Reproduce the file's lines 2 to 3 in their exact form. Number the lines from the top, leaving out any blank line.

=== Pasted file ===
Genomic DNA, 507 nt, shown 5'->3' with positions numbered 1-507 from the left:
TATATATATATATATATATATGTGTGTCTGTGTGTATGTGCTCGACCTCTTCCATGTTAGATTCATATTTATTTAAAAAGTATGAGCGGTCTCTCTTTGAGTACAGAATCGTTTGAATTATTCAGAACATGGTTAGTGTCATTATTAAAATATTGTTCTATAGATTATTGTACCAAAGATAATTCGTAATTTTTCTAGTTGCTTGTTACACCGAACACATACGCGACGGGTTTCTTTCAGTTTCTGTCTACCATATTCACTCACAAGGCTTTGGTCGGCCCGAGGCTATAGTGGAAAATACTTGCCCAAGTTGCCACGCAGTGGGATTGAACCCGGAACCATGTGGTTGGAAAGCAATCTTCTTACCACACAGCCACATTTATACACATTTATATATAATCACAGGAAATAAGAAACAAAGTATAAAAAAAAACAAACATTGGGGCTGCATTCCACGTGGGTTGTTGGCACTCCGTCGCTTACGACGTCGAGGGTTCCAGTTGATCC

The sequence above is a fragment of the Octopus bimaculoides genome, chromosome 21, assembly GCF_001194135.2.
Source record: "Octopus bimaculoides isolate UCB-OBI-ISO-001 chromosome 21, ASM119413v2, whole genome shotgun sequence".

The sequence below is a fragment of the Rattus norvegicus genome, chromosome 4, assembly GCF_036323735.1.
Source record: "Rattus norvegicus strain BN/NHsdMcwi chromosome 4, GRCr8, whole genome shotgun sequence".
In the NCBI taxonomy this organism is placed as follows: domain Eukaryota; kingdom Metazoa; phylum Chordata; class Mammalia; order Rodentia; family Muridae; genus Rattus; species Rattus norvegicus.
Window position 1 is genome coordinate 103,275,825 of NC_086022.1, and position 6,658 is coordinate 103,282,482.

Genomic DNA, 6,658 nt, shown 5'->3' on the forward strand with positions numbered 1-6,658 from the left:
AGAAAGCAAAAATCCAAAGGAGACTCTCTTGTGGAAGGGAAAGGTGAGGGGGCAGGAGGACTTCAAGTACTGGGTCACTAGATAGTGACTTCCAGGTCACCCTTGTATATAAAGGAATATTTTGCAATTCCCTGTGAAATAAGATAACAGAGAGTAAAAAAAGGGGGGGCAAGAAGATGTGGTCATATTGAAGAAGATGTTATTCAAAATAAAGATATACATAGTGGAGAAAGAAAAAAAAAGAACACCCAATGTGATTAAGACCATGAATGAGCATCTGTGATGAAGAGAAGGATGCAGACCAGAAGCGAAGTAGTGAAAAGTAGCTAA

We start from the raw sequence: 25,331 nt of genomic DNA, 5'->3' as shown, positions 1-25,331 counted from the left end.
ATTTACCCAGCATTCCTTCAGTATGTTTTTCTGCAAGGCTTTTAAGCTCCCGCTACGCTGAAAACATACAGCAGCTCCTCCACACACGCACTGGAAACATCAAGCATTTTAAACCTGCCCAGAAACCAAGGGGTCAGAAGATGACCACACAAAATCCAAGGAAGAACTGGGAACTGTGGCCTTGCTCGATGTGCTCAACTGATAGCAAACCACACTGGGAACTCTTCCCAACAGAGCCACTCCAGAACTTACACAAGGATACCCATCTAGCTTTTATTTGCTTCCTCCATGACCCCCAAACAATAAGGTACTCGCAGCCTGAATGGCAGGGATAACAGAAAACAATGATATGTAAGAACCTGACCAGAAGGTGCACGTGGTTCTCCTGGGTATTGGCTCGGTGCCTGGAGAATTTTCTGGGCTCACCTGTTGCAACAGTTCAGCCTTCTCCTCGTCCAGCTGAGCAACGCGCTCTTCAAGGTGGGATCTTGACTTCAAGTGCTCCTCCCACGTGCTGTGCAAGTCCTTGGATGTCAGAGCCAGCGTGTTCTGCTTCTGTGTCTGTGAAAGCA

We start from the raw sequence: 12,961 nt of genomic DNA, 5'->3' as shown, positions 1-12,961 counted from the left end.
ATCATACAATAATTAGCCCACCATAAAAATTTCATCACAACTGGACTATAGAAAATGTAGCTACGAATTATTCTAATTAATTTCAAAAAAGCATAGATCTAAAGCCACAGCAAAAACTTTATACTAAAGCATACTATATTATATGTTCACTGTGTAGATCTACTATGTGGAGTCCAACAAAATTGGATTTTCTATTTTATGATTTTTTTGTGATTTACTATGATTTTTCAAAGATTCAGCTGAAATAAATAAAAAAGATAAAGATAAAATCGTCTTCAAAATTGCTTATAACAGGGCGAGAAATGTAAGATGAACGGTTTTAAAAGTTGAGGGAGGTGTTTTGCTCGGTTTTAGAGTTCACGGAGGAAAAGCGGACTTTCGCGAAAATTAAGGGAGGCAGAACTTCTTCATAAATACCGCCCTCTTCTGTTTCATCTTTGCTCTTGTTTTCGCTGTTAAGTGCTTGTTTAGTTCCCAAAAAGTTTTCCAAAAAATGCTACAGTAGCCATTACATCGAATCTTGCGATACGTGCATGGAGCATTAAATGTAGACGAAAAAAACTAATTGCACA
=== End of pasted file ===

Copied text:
TATATATATATATATATATATGTGTGTCTGTGTGTATGTGCTCGACCTCTTCCATGTTAGATTCATATTTATTTAAAAAGTATGAGCGGTCTCTCTTTGAGTACAGAATCGTTTGAATTATTCAGAACATGGTTAGTGTCATTATTAAAATATTGTTCTATAGATTATTGTACCAAAGATAATTCGTAATTTTTCTAGTTGCTTGTTACACCGAACACATACGCGACGGGTTTCTTTCAGTTTCTGTCTACCATATTCACTCACAAGGCTTTGGTCGGCCCGAGGCTATAGTGGAAAATACTTGCCCAAGTTGCCACGCAGTGGGATTGAACCCGGAACCATGTGGTTGGAAAGCAATCTTCTTACCACACAGCCACATTTATACACATTTATATATAATCACAGGAAATAAGAAACAAAGTATAAAAAAAAACAAACATTGGGGCTGCATTCCACGTGGGTTGTTGGCACTCCGTCGCTTACGACGTCGAGGGTTCCAGTTGATCC

The sequence above is a fragment of the Octopus bimaculoides genome, chromosome 21, assembly GCF_001194135.2.